CALL FOR PAPERS For An International Conference On
1911-2011: From Revolution To Reforms
Characterizing made-in-China transition paradigms
Date: 16th – 17th June 2011
Venue: University of Saint Joseph, Macao SAR, China (www.usj.edu.mo)
Contact: Dr. Emilie Tran, Assistant professor, Coordinator of master programs in Government Studies and Contemporary China Studies, Executive coordinator of the CGSS (CGSS2011@usj.edu.mo).
The 1911 revolution was motivated by anger at corruption in the Qing government, frustration with that government's inability to restrain the interventions of foreign powers, and resentment of the majority Han Chinese toward a government dominated by an ethnic minority. One hundred years later, after decades of wars and violent political thrusts, China has achieved significant progress toward becoming a major global power. How close (or how far) is China from eventually becoming what the nineteenth century Qing dynasty reformers envisioned for her, i.e. a rich and powerful state (fuguo qiangbing)?
Mao took up that vision when he proclaimed “The Chinese people have stood up!”, though that vision may well still be a work in progress that Deng Xiaoping’s policy of reform and opening-up “with Chinese characteristics” is striving for. Ever since 1978, the Chinese Communist Party has established a social contract that can be encapsulated by getting rich but obeying one-Party rule. However, given the many troubles that have been challenging the country’s development and social order, one wonders what it will take for China to keep on going or whether it can keep on going.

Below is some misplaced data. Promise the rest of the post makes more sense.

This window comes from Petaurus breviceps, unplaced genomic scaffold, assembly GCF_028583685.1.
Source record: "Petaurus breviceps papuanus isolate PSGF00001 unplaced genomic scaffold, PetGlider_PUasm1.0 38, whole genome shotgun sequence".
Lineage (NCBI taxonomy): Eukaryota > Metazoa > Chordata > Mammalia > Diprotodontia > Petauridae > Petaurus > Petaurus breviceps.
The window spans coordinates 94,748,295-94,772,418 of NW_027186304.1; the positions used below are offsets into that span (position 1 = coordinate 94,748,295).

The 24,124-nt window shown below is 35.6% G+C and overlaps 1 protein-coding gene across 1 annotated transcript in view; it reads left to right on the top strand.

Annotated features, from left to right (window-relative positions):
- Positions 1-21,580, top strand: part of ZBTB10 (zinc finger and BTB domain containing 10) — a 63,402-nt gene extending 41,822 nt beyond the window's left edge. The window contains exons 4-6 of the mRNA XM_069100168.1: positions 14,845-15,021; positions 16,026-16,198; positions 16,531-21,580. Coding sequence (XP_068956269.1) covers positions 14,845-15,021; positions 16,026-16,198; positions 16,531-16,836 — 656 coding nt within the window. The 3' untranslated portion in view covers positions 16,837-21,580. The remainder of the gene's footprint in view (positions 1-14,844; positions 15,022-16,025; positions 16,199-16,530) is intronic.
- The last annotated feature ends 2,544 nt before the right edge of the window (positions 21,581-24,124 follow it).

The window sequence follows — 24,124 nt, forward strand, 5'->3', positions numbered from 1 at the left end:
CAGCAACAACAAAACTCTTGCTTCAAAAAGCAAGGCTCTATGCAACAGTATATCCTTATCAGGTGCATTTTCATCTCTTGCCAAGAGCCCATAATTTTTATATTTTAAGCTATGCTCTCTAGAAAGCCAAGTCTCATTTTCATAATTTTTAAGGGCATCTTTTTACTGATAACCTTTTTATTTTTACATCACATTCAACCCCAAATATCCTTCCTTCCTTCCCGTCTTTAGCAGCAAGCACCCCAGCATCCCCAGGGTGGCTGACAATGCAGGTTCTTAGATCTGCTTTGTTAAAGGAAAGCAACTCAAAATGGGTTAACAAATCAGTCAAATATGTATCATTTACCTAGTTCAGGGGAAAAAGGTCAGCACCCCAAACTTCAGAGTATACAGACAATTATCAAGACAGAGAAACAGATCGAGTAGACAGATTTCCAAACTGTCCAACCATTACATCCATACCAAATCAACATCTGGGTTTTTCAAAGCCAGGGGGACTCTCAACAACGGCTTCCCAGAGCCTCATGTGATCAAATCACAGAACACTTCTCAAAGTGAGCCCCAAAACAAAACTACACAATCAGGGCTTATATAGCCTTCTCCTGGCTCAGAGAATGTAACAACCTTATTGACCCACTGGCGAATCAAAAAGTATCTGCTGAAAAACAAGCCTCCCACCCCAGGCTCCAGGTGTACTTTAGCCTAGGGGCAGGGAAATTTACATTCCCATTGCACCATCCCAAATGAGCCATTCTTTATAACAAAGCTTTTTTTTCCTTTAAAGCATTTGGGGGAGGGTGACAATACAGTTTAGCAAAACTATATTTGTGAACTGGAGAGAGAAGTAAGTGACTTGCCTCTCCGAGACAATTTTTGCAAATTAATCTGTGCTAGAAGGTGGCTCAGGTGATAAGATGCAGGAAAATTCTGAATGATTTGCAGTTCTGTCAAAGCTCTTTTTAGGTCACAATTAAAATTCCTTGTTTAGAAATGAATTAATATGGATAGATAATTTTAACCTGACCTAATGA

The rise of China has challenged social scientists to revisit and rethink existing theories. Indeed, some observers believe China is the source of new paradigms and alternative models on the linkage between political, economic and social development, which has sometimes resulted in neologizing concepts such as sino-globalisation, sino-capitalism, pax sinica, or Beijing consensus.
Thus, this conference aims at critically reviewing and characterizing these made-in/by-China paradigms and models of development. Scholars from all relevant fields of social sciences and humanities are welcome to submit a proposal that fits the above stated goal provided their paper is an original piece of work and that has not been submitted for another publication.
Abstracts (no more than 300 words in English) for all participants are due on or before 31st January 2011. Please send your abstract as an email attachment to: CGSS2011@usj.edu.mo. The attachment must be in doc (MS Word) format, including the following: 1) Title and abstract and 2) Name, position, institutional affiliation, email and telephone of each author.
All participants will be notified by email by 31st March 2011 if their abstracts have been accepted for the conference.
Final papers in English will be due on 31st May 2011. Please submit your full paper to CGSS2011@usj.edu.mo as an attachment via email. The attachment must be in doc (MS Word) format. Paper format details are available in The Guidelines for Paper Presenters and that will be sent to all participants along with the authors’ notification.
Publication: A selection of the best conference papers will be published in a peer-reviewed publication.
Registration and Accommodation: There is no registration fee for the conference. Invited paper presenters from outside Macao will have their flight/ferry and hotel accommodation reimbursed.
Other information about Macau: Please go to http://cn.macautourism.gov.mo for more information about Macau.
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